Those JSS articles were based on his class lectures as well as his further research. They gave birth first to Don Bosco, His Pope and His Bishop: The Trials of a Founder (Rome: LAS, 2006), which studies the saint’s relationships with Pope Pius IX, who was very supportive, and Abp. Lawrence Gastaldi, who was not; and eventually to the monumental 7 volumes of Don Bosco: History and Spirit (Rome: LAS, 2007-2010), which has been translated into Italian, Spanish, and other languages.
Fr. Arthur explained: “I call this survey Don Bosco: History and Spirit because Don Bosco’s life and work were played out in the context of the fateful events that created a new religious and political world, and thereby also shaped his thinking and action; ‘Spirit’ because through discernment, interpretation and acceptance he discovered the meaning of this new world and courageously responded to its challenges: his vocation.”
The Spanish Jesuit review Miscelánea Comillas of Comillas Pontifical University spoke highly of the first volume of the Spanish edition of Don Bosco: History and Spirit (eventually completed in 3 volumes). William Rodriguez Campos, author of the review, recommends Fr. Lenti as a historian who is able to identify the main thread uniting human events, and record them objectively. Fr. Lenti does this in masterly fashion as he presents the life and work of St. John Bosco. “The first two chapters dedicated to a study of the sources and the biographical tradition concerning Don Bosco are jewels of inestimable value for historians, social scientists, and researchers,” Prof. Rodriguez declares.
Using a hermeneutic approach, Fr. Lenti identifies, evaluates, compares, and often corrects documents and interpretation regarding Don Bosco that formerly were considered indisputable. He forcefully and in a definitive manner combats myths and superficial views. The reviewer concludes: “This is an extraordinary work, full of topics and themes, an excellent and successful effort uniting harmoniously a realistic view of the life and work of Don Bosco and his genuine religious motivation.” (ANS 7/11/2012)
Fr. Arthur also lent his learning to an introduction to the first edition of Dreams, Visions and Prophecies of Don Bosco (1986), edited by Fr. Eugene Brown. Not happy about how Don Bosco’s dreams, especially the one called “the two columns,” were being misinterpreted and misused in certain circles, he withdrew that introduction from the second printing (2000).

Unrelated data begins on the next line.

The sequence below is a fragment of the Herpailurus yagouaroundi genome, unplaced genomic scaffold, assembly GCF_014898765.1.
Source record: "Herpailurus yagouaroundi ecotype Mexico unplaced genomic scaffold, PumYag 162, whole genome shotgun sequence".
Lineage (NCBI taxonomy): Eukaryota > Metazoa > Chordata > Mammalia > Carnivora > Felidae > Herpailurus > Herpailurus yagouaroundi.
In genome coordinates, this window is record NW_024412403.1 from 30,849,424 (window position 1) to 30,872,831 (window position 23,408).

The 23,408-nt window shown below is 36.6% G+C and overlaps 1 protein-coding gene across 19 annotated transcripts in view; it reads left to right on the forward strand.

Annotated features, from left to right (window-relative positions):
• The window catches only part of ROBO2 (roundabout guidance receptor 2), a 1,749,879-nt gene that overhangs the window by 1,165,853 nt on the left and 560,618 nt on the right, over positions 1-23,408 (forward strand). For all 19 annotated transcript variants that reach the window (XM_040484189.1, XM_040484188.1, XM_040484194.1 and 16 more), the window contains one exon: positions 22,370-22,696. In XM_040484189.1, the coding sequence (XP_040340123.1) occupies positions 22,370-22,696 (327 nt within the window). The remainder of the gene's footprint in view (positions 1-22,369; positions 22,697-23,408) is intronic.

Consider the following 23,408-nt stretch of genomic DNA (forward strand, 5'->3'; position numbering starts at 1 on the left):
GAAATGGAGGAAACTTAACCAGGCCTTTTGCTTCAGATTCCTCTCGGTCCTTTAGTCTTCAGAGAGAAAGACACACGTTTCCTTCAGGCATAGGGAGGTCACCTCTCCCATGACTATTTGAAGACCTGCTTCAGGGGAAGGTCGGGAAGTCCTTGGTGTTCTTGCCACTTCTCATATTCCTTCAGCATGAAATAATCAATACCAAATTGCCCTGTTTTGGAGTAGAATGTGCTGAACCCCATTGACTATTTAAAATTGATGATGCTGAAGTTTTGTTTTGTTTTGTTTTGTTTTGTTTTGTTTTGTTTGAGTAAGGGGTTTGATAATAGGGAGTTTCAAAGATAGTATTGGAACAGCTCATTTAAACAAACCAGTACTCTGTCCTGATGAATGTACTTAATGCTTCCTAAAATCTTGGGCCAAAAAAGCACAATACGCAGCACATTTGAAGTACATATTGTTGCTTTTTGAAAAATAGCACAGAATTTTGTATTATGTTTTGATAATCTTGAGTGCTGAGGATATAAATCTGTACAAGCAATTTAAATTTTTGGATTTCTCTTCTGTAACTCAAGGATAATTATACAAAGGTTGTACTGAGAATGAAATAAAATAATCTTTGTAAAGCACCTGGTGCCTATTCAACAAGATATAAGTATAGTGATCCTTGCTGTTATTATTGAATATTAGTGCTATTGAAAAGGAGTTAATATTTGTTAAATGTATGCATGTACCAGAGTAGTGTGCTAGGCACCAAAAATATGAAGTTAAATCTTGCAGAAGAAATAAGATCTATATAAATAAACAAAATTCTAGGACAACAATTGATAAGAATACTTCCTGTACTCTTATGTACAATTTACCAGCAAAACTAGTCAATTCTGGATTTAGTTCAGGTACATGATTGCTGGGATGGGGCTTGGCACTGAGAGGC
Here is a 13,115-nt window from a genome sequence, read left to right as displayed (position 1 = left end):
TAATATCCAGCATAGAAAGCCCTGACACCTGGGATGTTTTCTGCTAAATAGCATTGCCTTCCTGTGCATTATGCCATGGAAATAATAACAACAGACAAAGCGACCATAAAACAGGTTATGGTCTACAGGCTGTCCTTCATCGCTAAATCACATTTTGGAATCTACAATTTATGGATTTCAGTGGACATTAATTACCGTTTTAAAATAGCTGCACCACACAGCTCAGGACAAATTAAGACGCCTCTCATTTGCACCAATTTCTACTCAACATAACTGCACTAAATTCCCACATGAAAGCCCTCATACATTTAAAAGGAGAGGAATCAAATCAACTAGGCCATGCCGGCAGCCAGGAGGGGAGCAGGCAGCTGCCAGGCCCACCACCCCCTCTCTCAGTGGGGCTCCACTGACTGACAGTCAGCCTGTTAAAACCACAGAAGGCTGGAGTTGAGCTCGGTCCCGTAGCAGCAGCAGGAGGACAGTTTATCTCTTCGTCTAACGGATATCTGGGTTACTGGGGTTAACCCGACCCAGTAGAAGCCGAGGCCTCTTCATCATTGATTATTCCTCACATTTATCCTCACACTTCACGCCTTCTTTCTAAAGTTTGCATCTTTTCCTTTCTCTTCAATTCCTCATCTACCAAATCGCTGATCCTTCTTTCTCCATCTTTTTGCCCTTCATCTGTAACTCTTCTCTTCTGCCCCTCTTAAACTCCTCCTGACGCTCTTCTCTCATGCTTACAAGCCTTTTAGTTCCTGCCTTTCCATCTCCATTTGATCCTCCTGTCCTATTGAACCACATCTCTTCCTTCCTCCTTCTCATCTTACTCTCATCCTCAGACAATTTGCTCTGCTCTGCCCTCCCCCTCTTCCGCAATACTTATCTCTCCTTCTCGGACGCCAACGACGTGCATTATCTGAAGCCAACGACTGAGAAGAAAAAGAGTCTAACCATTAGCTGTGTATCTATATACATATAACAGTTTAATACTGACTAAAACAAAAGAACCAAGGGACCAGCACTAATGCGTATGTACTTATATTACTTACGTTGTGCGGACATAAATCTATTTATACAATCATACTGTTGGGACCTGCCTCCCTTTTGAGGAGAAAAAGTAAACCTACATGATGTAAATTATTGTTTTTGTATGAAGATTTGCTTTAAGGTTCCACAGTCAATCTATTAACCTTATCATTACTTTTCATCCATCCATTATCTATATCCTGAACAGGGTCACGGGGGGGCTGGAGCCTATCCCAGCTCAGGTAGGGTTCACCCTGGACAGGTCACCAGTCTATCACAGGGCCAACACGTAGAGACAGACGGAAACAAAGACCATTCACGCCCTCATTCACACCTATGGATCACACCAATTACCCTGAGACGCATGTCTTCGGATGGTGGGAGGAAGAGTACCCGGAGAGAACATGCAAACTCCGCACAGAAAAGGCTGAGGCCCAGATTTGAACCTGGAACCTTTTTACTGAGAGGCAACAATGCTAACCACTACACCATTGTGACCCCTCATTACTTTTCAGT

On January 25, 2008, the Dominican School of Philosophy and Theology, a member school of the Graduate Theological Union at Berkeley, conferred an honorary doctorate on Fr. Arthur J. Lenti, SDB, in recognition of the outstanding contribution of his scholarly work to the study of the life of Don Bosco, as well as in recognition of Fr. Lenti’s many years of service to the Church and the Salesian Society as an educator and writer.
With Fr. Aldo Giraudo at the Dominican School honors, 2008
At his 95th birthday (2018), Fr. Arthur was feted with a grand party in Los Angeles, including the presentation of “a very special surprise”: what in academia is often called a festschrift, entitled Arthur Lenti: Memory, Presence and Hope. It contains a biographical interview with him touching on his vocation and formation as a student of the Bible and as “a Salesian historian, his perspective on Salesian studies, and a number of messages that he offers to all those who share the Salesian mission,” as well as appreciations from various SDBs (ANS 2/13/2018)
At this 95th birthday party, Fr. Arthur inspects a copy
of the book in his honor. Fr. Tom Prendiville is to his right.
Beyond his scholarship, Fr. Arthur was treasured by countless confreres, students, and friends who appreciated not only his vast learning (in numerous fields beyond Scripture and Salesianity) but also his friendliness, cordiality, and generosity. Fr. Tim Ploch, one of his students at the PCJ and later his provincial in California, compliments his total dedication to the Word of God and to St. John Bosco and compares him to St. Francis de Sales as a scholar and a gentleman. The author of this obituary notice was Fr. Arthur’s student at both the PCJ (1974-1975) and Berkeley (1985-1986), and found in him a wonderful friend and mentor.